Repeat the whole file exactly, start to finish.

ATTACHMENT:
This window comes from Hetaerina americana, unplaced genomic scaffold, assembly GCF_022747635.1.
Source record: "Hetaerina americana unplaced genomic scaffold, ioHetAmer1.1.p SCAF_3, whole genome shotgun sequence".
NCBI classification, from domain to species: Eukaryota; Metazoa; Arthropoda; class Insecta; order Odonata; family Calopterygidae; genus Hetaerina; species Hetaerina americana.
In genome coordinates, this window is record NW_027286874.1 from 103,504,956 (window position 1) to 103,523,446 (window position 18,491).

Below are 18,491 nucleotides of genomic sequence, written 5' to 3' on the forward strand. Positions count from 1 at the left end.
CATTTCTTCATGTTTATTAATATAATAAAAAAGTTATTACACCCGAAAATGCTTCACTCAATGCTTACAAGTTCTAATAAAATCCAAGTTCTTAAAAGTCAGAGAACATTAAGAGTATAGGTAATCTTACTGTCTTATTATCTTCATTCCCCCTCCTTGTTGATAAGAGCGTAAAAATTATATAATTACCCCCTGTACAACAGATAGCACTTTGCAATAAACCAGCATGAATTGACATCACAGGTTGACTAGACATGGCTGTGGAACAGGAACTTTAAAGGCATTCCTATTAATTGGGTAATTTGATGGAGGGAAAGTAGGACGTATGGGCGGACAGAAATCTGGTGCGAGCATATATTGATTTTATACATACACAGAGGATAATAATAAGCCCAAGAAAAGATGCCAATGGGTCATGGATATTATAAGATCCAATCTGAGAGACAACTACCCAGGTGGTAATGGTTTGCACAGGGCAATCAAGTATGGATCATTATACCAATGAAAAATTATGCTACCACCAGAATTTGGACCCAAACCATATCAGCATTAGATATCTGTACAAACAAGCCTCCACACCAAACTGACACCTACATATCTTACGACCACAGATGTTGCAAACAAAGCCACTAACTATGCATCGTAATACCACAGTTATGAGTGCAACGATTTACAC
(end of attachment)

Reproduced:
This window comes from Hetaerina americana, unplaced genomic scaffold, assembly GCF_022747635.1.
Source record: "Hetaerina americana unplaced genomic scaffold, ioHetAmer1.1.p SCAF_3, whole genome shotgun sequence".
NCBI classification, from domain to species: Eukaryota; Metazoa; Arthropoda; class Insecta; order Odonata; family Calopterygidae; genus Hetaerina; species Hetaerina americana.
In genome coordinates, this window is record NW_027286874.1 from 103,504,956 (window position 1) to 103,523,446 (window position 18,491).

Below are 18,491 nucleotides of genomic sequence, written 5' to 3' on the forward strand. Positions count from 1 at the left end.
CATTTCTTCATGTTTATTAATATAATAAAAAAGTTATTACACCCGAAAATGCTTCACTCAATGCTTACAAGTTCTAATAAAATCCAAGTTCTTAAAAGTCAGAGAACATTAAGAGTATAGGTAATCTTACTGTCTTATTATCTTCATTCCCCCTCCTTGTTGATAAGAGCGTAAAAATTATATAATTACCCCCTGTACAACAGATAGCACTTTGCAATAAACCAGCATGAATTGACATCACAGGTTGACTAGACATGGCTGTGGAACAGGAACTTTAAAGGCATTCCTATTAATTGGGTAATTTGATGGAGGGAAAGTAGGACGTATGGGCGGACAGAAATCTGGTGCGAGCATATATTGATTTTATACATACACAGAGGATAATAATAAGCCCAAGAAAAGATGCCAATGGGTCATGGATATTATAAGATCCAATCTGAGAGACAACTACCCAGGTGGTAATGGTTTGCACAGGGCAATCAAGTATGGATCATTATACCAATGAAAAATTATGCTACCACCAGAATTTGGACCCAAACCATATCAGCATTAGATATCTGTACAAACAAGCCTCCACACCAAACTGACACCTACATATCTTACGACCACAGATGTTGCAAACAAAGCCACTAACTATGCATCGTAATACCACAGTTATGAGTGCAACGATTTACAC